Mestre (pronounced May-stray) is the mainland town connected to Venice by rail and road bridges over the lagoon. Mestre is everything Venice isn’t: modern, ugly, traffic-filled, ordinary. Administratively it is part of Venice (Venezia); a kind of mainland suburb. However it has a history as a separate town, and it has a very different character.
Mestre’s history goes back to the Middle Ages, though it was always overshadowed by its powerful neighbour Venice. Unlike Venice, it had no lagoon to protect it, and the fortifications here were battled over, conquered, destroyed and rebuilt in the warring and squabbling that went on throughout mainland Italy for centuries. Even after the town was taken over by Venice in the fourteenth century, it was still at the mercy of occasional attacks from Venice’s enemies.
In the 1920s Mestre was absorbed into the Comune di Venezia, losing separate status as a town. But despite the loss of administrative autonomy, Mestre found itself becoming a focus for migrants. During the 1920s and 1930s a big port and industrial complex was developed on the shores of the lagoon at Porto Marghera, aiming to boost the local economy. Mestre, right next door, grew as workers arrived from all over Italy needing somewhere to live. The 1960s and 1970s saw a rapid growth as local Venetians opted to move over the water. Mestre was still administered from Venice, which is perhaps why there seems to have been little planning control over the ugly housing and industrial developments springing up all around town. The population grew to over 200,000. Nowadays the town has worked at creating more of an identity for itself, but to visitors it is still a brutal residential twin to neighbouring Porto Marghera, the industrial port complex which so horrifies the new arrival in Venice.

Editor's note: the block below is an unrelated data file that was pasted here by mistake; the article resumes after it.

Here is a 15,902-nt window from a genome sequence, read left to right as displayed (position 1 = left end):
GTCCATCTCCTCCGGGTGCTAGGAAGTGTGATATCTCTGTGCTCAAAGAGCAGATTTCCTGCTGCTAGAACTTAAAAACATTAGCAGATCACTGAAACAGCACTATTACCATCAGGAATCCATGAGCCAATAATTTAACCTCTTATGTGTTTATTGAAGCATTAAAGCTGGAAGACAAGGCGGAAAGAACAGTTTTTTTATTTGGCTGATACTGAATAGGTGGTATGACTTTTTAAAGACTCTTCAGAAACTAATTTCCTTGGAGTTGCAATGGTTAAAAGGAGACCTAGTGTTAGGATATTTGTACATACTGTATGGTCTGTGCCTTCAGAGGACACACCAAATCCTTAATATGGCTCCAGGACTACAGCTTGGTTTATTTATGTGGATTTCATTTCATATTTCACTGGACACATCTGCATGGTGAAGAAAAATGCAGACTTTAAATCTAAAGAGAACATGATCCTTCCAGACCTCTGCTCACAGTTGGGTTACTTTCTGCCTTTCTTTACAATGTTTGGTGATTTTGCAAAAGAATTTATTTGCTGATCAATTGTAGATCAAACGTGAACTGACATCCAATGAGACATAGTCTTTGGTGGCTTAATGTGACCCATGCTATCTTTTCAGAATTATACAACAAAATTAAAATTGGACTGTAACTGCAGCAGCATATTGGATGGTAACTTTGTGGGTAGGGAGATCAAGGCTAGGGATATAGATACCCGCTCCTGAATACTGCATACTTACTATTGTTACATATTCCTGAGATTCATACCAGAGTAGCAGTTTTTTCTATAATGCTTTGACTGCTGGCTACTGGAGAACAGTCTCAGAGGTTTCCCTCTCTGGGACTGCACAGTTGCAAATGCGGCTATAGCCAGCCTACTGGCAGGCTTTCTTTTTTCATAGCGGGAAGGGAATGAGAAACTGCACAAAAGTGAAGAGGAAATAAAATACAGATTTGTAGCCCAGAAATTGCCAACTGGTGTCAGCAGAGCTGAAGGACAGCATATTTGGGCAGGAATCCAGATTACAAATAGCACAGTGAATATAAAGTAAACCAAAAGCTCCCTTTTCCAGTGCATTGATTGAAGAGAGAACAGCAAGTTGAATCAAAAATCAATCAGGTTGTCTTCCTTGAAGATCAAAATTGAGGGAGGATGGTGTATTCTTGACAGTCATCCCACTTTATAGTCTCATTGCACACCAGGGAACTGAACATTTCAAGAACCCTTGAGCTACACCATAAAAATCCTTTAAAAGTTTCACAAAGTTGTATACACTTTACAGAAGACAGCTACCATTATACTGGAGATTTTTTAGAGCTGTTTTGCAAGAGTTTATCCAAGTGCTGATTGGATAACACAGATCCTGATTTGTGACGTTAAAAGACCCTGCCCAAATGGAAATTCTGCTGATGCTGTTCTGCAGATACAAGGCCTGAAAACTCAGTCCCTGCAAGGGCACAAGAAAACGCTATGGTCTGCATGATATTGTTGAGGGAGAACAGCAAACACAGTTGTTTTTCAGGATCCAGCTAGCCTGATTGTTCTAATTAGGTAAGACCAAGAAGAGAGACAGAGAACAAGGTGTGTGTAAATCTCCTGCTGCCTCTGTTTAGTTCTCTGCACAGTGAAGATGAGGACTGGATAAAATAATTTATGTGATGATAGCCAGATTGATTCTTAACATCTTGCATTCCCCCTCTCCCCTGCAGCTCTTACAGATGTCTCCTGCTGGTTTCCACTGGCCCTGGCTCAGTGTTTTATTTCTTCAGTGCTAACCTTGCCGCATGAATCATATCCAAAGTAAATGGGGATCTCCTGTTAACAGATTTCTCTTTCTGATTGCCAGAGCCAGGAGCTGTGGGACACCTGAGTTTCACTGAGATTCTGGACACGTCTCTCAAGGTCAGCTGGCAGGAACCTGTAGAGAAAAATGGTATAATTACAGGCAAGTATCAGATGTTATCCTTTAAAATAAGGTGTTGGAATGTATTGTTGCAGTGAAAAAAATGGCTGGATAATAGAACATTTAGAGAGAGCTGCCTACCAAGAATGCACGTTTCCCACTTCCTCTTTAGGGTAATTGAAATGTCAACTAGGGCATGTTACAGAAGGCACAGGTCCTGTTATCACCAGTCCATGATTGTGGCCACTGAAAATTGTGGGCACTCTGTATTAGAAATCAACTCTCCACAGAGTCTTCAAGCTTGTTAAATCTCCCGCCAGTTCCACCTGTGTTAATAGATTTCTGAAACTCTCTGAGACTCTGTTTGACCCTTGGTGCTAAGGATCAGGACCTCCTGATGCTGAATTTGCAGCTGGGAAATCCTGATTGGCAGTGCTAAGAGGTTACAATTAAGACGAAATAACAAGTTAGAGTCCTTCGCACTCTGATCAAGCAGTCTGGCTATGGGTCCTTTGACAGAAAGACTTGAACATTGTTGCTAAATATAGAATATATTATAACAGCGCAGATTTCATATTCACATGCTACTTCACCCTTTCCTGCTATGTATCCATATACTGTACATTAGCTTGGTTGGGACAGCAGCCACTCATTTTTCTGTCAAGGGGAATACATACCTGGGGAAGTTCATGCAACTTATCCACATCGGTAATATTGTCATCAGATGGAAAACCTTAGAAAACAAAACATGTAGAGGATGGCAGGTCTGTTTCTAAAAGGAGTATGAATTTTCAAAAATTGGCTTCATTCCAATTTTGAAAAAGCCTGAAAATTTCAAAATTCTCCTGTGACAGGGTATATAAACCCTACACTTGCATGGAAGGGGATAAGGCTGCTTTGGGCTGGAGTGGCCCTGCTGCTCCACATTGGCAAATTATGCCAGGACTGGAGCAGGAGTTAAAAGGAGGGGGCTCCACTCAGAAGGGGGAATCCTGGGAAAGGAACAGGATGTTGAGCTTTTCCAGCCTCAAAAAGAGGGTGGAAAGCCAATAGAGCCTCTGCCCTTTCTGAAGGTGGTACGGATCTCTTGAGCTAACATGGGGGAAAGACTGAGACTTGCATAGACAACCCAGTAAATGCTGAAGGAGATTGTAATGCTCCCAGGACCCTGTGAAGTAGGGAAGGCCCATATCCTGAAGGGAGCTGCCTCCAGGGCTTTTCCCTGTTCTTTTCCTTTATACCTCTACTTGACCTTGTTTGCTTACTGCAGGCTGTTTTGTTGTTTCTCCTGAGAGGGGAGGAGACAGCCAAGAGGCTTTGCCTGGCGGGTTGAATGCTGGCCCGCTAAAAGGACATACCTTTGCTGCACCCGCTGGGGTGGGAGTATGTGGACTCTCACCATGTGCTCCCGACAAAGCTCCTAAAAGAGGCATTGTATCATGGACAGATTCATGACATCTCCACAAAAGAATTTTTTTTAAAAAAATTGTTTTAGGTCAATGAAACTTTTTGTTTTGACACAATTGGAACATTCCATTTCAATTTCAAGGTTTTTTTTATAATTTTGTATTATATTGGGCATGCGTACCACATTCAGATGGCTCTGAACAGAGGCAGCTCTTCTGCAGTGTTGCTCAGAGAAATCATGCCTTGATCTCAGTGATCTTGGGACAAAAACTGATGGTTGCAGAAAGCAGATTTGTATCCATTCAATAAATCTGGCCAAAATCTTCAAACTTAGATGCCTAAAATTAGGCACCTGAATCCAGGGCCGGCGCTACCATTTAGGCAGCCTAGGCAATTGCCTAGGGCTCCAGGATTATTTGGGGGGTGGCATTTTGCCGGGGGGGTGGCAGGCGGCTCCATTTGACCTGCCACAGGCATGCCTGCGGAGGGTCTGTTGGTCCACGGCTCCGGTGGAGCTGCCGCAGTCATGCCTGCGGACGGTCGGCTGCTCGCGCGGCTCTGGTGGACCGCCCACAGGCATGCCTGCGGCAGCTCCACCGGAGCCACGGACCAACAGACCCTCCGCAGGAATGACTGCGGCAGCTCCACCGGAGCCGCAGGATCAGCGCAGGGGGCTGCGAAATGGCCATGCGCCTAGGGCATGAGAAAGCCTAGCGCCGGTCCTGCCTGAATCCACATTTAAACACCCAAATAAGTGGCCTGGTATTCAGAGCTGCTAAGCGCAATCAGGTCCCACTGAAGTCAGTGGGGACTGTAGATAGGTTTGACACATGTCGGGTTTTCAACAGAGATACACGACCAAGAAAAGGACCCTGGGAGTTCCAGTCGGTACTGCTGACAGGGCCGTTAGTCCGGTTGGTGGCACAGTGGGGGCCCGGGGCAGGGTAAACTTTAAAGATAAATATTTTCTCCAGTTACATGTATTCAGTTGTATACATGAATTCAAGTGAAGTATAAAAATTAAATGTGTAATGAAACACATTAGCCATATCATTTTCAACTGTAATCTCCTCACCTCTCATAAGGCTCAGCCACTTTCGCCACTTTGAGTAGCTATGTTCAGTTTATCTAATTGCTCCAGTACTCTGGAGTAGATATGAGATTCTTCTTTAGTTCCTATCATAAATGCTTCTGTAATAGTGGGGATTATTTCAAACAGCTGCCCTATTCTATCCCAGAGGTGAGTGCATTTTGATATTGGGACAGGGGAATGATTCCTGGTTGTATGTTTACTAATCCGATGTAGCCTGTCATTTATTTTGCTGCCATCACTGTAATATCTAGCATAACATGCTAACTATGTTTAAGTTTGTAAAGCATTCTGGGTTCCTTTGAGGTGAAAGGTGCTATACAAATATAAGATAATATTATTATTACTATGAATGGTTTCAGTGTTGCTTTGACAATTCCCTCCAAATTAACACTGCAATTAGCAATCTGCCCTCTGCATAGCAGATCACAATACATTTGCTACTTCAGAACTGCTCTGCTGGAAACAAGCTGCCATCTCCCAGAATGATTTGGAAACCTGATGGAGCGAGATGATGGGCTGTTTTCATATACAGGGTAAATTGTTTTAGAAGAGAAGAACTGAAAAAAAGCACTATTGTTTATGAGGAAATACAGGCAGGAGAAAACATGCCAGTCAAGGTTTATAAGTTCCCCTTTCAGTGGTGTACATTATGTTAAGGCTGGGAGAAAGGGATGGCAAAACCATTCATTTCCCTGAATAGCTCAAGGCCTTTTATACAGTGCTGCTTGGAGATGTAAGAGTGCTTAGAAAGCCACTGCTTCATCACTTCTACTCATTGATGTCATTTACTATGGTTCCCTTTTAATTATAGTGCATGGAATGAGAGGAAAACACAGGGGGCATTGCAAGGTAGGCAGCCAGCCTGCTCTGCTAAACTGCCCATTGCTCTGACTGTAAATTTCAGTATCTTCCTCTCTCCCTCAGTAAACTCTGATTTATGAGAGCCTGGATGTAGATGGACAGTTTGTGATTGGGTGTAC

Today the population of this mainland conurbation is nearly three times that of island Venice. Basically, Mestre offered – and still offers – the kind of life many Italians want. Here they can live in modern houses or apartments, with space for their children to play. They can drive cars or go cycling. In their thousands they escaped from poky dark flats at threat from high water and rising damp and chose the brave new world of modern Mestre. There were jobs too, working at the busy industrial docks. Nowadays in the daytime the flow is reversed: many of Venice’s workers – even her gondoliers – commute in each day from Mestre. If you are at Piazzale Roma in the early morning you’ll see them; lots of full-blooded Venetians pouring off buses into the city of their ancestors, heading along those inconvenient canals to work in hotels, souvenir shops and restaurants: to service the every-expanding tourist industry which has nearly taken over Venice.
It’s not rare to have snow in Mestre during winter time; strange was the snow storm on Monday March 19. No other areas around Venice had the same condition…
Starting from 7:00am
with people moving to work
recovering with coloured umbrella
But having also some logistic difficulties
The storm stopped soon leaving about 7 cm of snow on the street; not enough to have big traffic problems.
All the shots with Leica M9-P, Leica Tri Elmar MATE (28-50-35), f4.
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